Gareth Vanderhope holds a Bachelor Degree in Naturopathy and a Masters Degree in Nutrition and Dietetics, Majoring in Public Health Nutrition. He has worked in a range of areas including Indigenous health, integrative medical practice, community health, drug rehabilitation and health promotion. Over the past five years, he’s been working with final year Naturopathic and Nutrition students as a clinical supervisor and as a face-to-face and online lecturer.
“I believe the field of health is a dynamic world where science, art and philosophy come together to form a whole. As such, my artistic pursuits have included film sound design, and I am about to publish a children’s adventure novel for kids aged 8-12. In the book, I explore through comedy, mystery and madness, how the environment and community shape the lives of children. To find out more about my upcoming novel.”
– Gareth Vanderhope
August is National Tradies month which aims to raise awareness of the risks posed to those who work in trade occupations. Aussie tradies make up 30% of the Australian workforce, yet they account for a staggering 58% of serious claims for worker’s compensation. Help spread the word and keep Aussie tradies healthy! Check out these nutritional tips written by Gareth to keep our tradies healthy from the inside out.
Good health is your most valuable tool and with a few simple dietary changes you can boost your energy, concentration and mood and set yourself up for a healthy future. Check Gareth’s tips on how:
You know better than most, that if the wrong fuel is used, your equipment will run rough. Your body is no different. If you eat the right foods, you will have more sustained energy and recover faster from a hard day’s work.
What’s the right fuel mix?
Meals should provide a balance of healthy proteins, fats and carbs and a good dose of fibre, vitamins and minerals.
Let’s start with carbs – your main fuel source
Your day-to-day energy comes mainly from carbohydrates. Unhealthy types include chips, doughnuts, sticky buns and all that bakery stuff. These are quick-burn fuels, otherwise known as high GI. Sure, they can satisfy you for a short while, but the energy is short-lived, leaving you feeling tired. They also lack essential vitamins and minerals — the little sparks that enable energy production.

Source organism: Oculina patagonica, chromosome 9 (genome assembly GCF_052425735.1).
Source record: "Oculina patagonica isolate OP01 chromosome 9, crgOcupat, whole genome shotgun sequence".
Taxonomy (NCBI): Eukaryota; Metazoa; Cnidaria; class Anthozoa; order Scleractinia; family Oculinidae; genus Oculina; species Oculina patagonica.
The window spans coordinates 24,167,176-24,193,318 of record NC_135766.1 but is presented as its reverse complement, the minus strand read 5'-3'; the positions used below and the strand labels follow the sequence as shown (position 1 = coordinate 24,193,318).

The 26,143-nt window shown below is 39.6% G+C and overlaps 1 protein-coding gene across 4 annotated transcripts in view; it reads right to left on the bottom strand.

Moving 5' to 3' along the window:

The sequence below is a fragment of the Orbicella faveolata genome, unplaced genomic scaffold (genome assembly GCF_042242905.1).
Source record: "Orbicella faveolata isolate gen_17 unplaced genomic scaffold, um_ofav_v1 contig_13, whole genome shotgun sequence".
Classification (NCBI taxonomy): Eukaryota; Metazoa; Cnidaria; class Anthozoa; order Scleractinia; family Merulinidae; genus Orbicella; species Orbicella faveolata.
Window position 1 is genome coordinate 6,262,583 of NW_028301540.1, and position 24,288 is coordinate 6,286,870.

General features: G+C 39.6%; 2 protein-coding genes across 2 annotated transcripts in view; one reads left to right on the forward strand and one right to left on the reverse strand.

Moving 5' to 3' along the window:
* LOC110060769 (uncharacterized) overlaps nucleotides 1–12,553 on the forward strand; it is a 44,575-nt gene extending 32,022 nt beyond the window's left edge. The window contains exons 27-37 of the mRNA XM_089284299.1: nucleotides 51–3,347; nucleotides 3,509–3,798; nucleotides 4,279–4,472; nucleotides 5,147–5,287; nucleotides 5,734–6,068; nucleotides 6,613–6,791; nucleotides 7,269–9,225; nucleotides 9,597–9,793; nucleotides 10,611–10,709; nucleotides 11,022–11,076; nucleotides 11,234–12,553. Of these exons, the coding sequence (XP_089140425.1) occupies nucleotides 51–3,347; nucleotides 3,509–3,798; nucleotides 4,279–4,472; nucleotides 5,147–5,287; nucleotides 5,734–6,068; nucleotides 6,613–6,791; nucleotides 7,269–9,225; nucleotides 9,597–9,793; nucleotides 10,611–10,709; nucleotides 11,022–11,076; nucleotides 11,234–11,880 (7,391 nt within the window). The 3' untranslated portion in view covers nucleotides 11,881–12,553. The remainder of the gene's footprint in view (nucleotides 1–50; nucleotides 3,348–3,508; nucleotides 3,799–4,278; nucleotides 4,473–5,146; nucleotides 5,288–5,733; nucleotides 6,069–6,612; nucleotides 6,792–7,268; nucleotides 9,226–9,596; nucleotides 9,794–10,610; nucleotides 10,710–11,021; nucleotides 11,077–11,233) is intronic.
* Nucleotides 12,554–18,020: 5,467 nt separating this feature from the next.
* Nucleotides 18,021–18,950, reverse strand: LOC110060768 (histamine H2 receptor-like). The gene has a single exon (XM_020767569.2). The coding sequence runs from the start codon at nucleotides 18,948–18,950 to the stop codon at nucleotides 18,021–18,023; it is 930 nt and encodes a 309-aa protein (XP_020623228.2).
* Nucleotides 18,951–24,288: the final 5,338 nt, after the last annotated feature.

Slow-burn carbs – also known as low GI – are a better choice. Just like a log fire burns slow and hot, these carbs provide sustained energy between meals. Unrefined carbs, such as brown rice versus white rice provide extra benefit by providing fibre, vitamins and minerals. Switching to healthier carbs as a fuel can be as easy as eating brown basmati rice instead of white jasmine rice and rolled oats instead of white toast.
Along with healthy carbs, protein provides raw materials needed for a happy mood and recovery after a hard day’s work. But too much of a good thing can backfire. Consider that eating more than 100 grams of red meat per day, is associated with an increased risk of colorectal cancer and heart disease. Processed meats like ham and salami are high in salt, which can raise blood pressure. By choosing small amounts of lean meats and increasing vegetable protein sources such as legumes and nuts, you are on track for better health.
You’ve heard the terms ‘good fats’ and ‘bad fats’. If you’ve ever put too much oil in a 2-stroke fuel mix, you’ll know that it’s hard to start the engine, and if it does, you’ll be blowing smoke! So too, if you eat too many bad fats, you can clog your arteries, which may lead to a heart attack. Bad fats come from pies, sausage rolls, pastries, hamburgers, fatty meats and full-fat dairy products. Good fats are found in nuts, seeds, fish, avocados and olive oil. Many studies have shown that by swapping foods high in bad fats for foods high in good fats, the risk of heart disease reduces. Foods high in healthy fats are also excellent sources of nutrients like vitamin E.
Fruit and Vegetables
Fruit and vegetables provide fibre and essential nutrients like vitamin C, folate, magnesium and potassium. Many of the bright colours in fruit and vegetables function as antioxidants in our body. You can think of them like fuel additives that keep the engine clean and running smoothly. Most Australians don’t eat the recommended five servings of vegetables or two servings of fruit per day. Snacking on veggie sticks and fresh fruit and having salads with main meals is an easy way to increase your intake.
In addition to eating two portions of fruit per day, consider creating main meals that roughly fit the plate diagram below. Breakfast could be porridge with nuts, low-fat yoghurt and blueberries. Lunch – quinoa salad with chickpeas, cranberries, veggies and walnuts. Dinner – steamed salmon with brown basmati rice and a salad with an olive oil dressing.
Learn more about Gareth on his website Gareth Vanderhope.